Mililani Transit Center Tug Of War

Wednesday - September 17, 2008
By Kerry Miller
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While the conference room at the Mililani Transit Center measures only 800 square feet, the battle over who gets to use it is a big one.

Residents say it was promised to them as part of the original development of Mililani as a planned community. But staff from the city Department of Transportation Services want the police and the community to share the space.

Mililani Neighborhood Board chairman Dick Poirier said this space must be available to the community because there’s nowhere else for people to meet.

“The real problem is there’s no county police in Mililani, no substation, no satellite city hall,“he said. “We used to have a meeting room at the public library, but they needed the space for their periodicals section. There’s really not a lot of places that you can meet.

“We cannot lose this room.” At the board’s Aug. 27 meeting, city transportation officials Richard Torres and James Burke explained that they’d like HPD to use the conference room because of how much the transit center building has been vandalized.

“A year ago when I briefed the neighborhood board about the transit center, I said it would be a shame if this facility is not kept in good condition. After the dedication, we went back to the board within a 90-day period. Two days after the dedication (August 2007), the transit center was extensively vandalized and has continued to be vandalized,“Torres told the Central Oahu Islander on Aug. 28.

While Torres agrees that the conference room should be open to community use, he stressed that because the vandalism is so extensive, the room needs to have controlled access. If a community group wants to use the space, they’d have to go through the local police.

“With the vandalism going on, we need HPD presence in that area. I mentioned that, overall, the facility is a community facility. So it’s part of the community. The conference room can be utilized under controlled access.

“Every month that facility has been vandalized. We’ve gone in to repaint or do whatever things that we needed to. It’s not only graffiti that is going on, they are scuffing the walls and peeling the vinyl off the concrete wall; they’re doing a lot of etching,too.I visit the transit center every week to see what condition it’s in. They’ve stolen the two fire extinguishers, removed the toilet paper holder off the wall. This vandalism is so extensive that we cannot have the facility open to the public,” added Torres.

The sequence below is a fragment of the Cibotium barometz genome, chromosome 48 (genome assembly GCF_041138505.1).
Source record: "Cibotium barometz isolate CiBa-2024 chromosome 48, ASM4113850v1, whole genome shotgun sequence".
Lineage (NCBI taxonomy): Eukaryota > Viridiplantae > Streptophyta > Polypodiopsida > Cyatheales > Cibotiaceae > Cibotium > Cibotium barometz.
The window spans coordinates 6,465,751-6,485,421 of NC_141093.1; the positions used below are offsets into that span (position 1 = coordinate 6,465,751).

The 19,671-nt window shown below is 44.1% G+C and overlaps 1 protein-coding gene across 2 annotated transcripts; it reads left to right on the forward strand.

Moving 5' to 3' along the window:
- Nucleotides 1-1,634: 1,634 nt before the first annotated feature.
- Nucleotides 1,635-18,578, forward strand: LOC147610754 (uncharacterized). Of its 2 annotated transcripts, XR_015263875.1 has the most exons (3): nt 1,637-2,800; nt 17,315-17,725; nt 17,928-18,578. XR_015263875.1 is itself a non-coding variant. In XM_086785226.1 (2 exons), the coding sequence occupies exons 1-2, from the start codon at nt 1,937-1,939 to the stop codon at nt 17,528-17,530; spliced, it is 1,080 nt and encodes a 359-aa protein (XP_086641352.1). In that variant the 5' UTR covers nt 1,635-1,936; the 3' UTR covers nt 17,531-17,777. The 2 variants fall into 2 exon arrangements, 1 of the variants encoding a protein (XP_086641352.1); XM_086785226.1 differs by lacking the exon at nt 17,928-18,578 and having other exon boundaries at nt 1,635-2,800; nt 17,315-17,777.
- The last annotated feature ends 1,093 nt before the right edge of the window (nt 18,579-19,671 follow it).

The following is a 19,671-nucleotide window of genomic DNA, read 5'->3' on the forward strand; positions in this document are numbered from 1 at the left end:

Mililani resident Laura Brown attended the Aug. 27 board meeting to speak on behalf of the board’s idea to name the room after the late MaryAnne Selander.After hearing the city’s stand,she said she was disappointed to learn the community was being gypped out of a meeting space and felt that Selander would have been disappointed as well.

Both Poirier and Brown spoke highly of Selander, who died last year at age 75, and her efforts in Mililani’s early development years to make sure the community got everything it was promised. Selander was an active volunteer in Mililani.

“She was one of the original residents,“said Brown.“They were one of the first 100 families.She was very intense about making this the first planned community, and we got all the amenities that the developer promised.”

And now that there’s finally a place where residents can gather, Brown said it’s like the HPD has stolen it from the town.

“This is what we’ve waited for for decades. The big issue is that we are powerless to the bureaucracy in downtown Honolulu. We’re supposed to be a city of 50,000 to 60,000 people (and) we still have these people telling us what to do. These weren’t just visions of things that we were supposed (to get),they were conditions of the developer getting his zoning.”

Brown referred to the developer who originally built Mililani in the 1960s. She said in order for Oceanic Properties ( and later Castle & Cooke Hawaii) to get zoning to build the homes, certain amenities were supposed to be conditions of the development, including a child care center, two high schools, two middle schools, a university, a civic center and more. A police substation wasn’t in the original plans. (The closest substation is in Wahiawa.)

Eventually, she said a fire station, homes and the post office went up on school-designated land, the childcare and civic centers were never built.

“We ended up with half the schools we were originally designed to have, and we never got our ambulance center,” Brown said.

The two-story transit center located on Meheula Parkway has an upper deck for buses and HandiVans, six bus shelters and loading platforms, a clock tower, restrooms, elevator and the conference room. The facility cost $4.67 million, with 80 percent of it state funded and the rest paid for by the city.

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